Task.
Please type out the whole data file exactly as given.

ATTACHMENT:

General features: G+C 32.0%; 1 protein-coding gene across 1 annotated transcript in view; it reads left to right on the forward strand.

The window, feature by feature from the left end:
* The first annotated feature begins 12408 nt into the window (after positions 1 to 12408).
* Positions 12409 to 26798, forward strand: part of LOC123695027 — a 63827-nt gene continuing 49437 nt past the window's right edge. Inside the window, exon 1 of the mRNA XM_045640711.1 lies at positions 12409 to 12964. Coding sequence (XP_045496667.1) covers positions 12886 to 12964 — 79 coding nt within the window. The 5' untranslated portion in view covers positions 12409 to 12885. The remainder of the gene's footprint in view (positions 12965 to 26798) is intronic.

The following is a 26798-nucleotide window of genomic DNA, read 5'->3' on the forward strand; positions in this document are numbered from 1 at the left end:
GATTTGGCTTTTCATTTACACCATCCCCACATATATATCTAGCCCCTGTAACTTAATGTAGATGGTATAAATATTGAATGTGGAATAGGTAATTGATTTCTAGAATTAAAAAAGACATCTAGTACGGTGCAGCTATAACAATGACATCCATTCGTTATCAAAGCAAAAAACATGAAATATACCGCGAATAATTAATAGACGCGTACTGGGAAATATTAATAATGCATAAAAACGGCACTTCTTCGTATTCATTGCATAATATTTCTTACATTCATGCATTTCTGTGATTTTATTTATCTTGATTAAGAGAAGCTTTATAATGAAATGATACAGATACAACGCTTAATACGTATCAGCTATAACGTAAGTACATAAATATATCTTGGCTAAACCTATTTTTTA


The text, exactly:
General features: G+C 32.0%; 1 protein-coding gene across 1 annotated transcript in view; it reads left to right on the forward strand.

The window, feature by feature from the left end:
* The first annotated feature begins 12408 nt into the window (after positions 1 to 12408).
* Positions 12409 to 26798, forward strand: part of LOC123695027 — a 63827-nt gene continuing 49437 nt past the window's right edge. Inside the window, exon 1 of the mRNA XM_045640711.1 lies at positions 12409 to 12964. Coding sequence (XP_045496667.1) covers positions 12886 to 12964 — 79 coding nt within the window. The 5' untranslated portion in view covers positions 12409 to 12885. The remainder of the gene's footprint in view (positions 12965 to 26798) is intronic.

The following is a 26798-nucleotide window of genomic DNA, read 5'->3' on the forward strand; positions in this document are numbered from 1 at the left end:
GATTTGGCTTTTCATTTACACCATCCCCACATATATATCTAGCCCCTGTAACTTAATGTAGATGGTATAAATATTGAATGTGGAATAGGTAATTGATTTCTAGAATTAAAAAAGACATCTAGTACGGTGCAGCTATAACAATGACATCCATTCGTTATCAAAGCAAAAAACATGAAATATACCGCGAATAATTAATAGACGCGTACTGGGAAATATTAATAATGCATAAAAACGGCACTTCTTCGTATTCATTGCATAATATTTCTTACATTCATGCATTTCTGTGATTTTATTTATCTTGATTAAGAGAAGCTTTATAATGAAATGATACAGATACAACGCTTAATACGTATCAGCTATAACGTAAGTACATAAATATATCTTGGCTAAACCTATTTTTTA